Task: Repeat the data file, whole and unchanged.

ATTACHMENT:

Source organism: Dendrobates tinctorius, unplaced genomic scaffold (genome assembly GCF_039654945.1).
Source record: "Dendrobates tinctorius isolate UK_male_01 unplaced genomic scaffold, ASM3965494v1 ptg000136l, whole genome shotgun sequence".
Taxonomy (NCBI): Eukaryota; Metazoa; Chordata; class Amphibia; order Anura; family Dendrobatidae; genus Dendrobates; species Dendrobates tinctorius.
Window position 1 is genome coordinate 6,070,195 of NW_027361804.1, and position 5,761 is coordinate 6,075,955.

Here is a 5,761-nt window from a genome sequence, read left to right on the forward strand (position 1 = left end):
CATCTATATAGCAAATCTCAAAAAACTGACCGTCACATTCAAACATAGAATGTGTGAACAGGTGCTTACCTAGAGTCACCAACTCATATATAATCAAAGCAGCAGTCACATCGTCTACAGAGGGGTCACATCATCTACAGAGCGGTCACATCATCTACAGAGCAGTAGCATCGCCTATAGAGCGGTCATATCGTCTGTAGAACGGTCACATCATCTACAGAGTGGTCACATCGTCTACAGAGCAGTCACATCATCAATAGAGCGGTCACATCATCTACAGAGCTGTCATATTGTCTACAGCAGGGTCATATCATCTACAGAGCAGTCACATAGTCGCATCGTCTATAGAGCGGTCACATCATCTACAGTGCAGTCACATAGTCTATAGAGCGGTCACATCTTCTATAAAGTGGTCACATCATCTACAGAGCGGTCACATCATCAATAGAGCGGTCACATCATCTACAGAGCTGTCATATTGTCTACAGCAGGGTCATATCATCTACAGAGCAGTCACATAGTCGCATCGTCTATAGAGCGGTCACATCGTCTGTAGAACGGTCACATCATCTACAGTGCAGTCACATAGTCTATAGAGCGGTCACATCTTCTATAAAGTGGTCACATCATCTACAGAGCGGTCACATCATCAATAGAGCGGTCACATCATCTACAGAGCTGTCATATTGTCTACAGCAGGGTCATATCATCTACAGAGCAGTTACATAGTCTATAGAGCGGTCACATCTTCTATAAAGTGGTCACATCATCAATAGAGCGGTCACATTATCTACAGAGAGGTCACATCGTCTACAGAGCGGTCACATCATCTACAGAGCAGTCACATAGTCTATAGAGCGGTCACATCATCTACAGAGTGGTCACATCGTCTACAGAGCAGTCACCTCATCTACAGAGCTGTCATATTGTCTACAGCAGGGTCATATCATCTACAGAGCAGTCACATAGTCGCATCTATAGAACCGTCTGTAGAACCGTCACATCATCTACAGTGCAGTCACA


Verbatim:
Source organism: Dendrobates tinctorius, unplaced genomic scaffold (genome assembly GCF_039654945.1).
Source record: "Dendrobates tinctorius isolate UK_male_01 unplaced genomic scaffold, ASM3965494v1 ptg000136l, whole genome shotgun sequence".
Taxonomy (NCBI): Eukaryota; Metazoa; Chordata; class Amphibia; order Anura; family Dendrobatidae; genus Dendrobates; species Dendrobates tinctorius.
Window position 1 is genome coordinate 6,070,195 of NW_027361804.1, and position 5,761 is coordinate 6,075,955.

Here is a 5,761-nt window from a genome sequence, read left to right on the forward strand (position 1 = left end):
CATCTATATAGCAAATCTCAAAAAACTGACCGTCACATTCAAACATAGAATGTGTGAACAGGTGCTTACCTAGAGTCACCAACTCATATATAATCAAAGCAGCAGTCACATCGTCTACAGAGGGGTCACATCATCTACAGAGCGGTCACATCATCTACAGAGCAGTAGCATCGCCTATAGAGCGGTCATATCGTCTGTAGAACGGTCACATCATCTACAGAGTGGTCACATCGTCTACAGAGCAGTCACATCATCAATAGAGCGGTCACATCATCTACAGAGCTGTCATATTGTCTACAGCAGGGTCATATCATCTACAGAGCAGTCACATAGTCGCATCGTCTATAGAGCGGTCACATCATCTACAGTGCAGTCACATAGTCTATAGAGCGGTCACATCTTCTATAAAGTGGTCACATCATCTACAGAGCGGTCACATCATCAATAGAGCGGTCACATCATCTACAGAGCTGTCATATTGTCTACAGCAGGGTCATATCATCTACAGAGCAGTCACATAGTCGCATCGTCTATAGAGCGGTCACATCGTCTGTAGAACGGTCACATCATCTACAGTGCAGTCACATAGTCTATAGAGCGGTCACATCTTCTATAAAGTGGTCACATCATCTACAGAGCGGTCACATCATCAATAGAGCGGTCACATCATCTACAGAGCTGTCATATTGTCTACAGCAGGGTCATATCATCTACAGAGCAGTTACATAGTCTATAGAGCGGTCACATCTTCTATAAAGTGGTCACATCATCAATAGAGCGGTCACATTATCTACAGAGAGGTCACATCGTCTACAGAGCGGTCACATCATCTACAGAGCAGTCACATAGTCTATAGAGCGGTCACATCATCTACAGAGTGGTCACATCGTCTACAGAGCAGTCACCTCATCTACAGAGCTGTCATATTGTCTACAGCAGGGTCATATCATCTACAGAGCAGTCACATAGTCGCATCTATAGAACCGTCTGTAGAACCGTCACATCATCTACAGTGCAGTCACA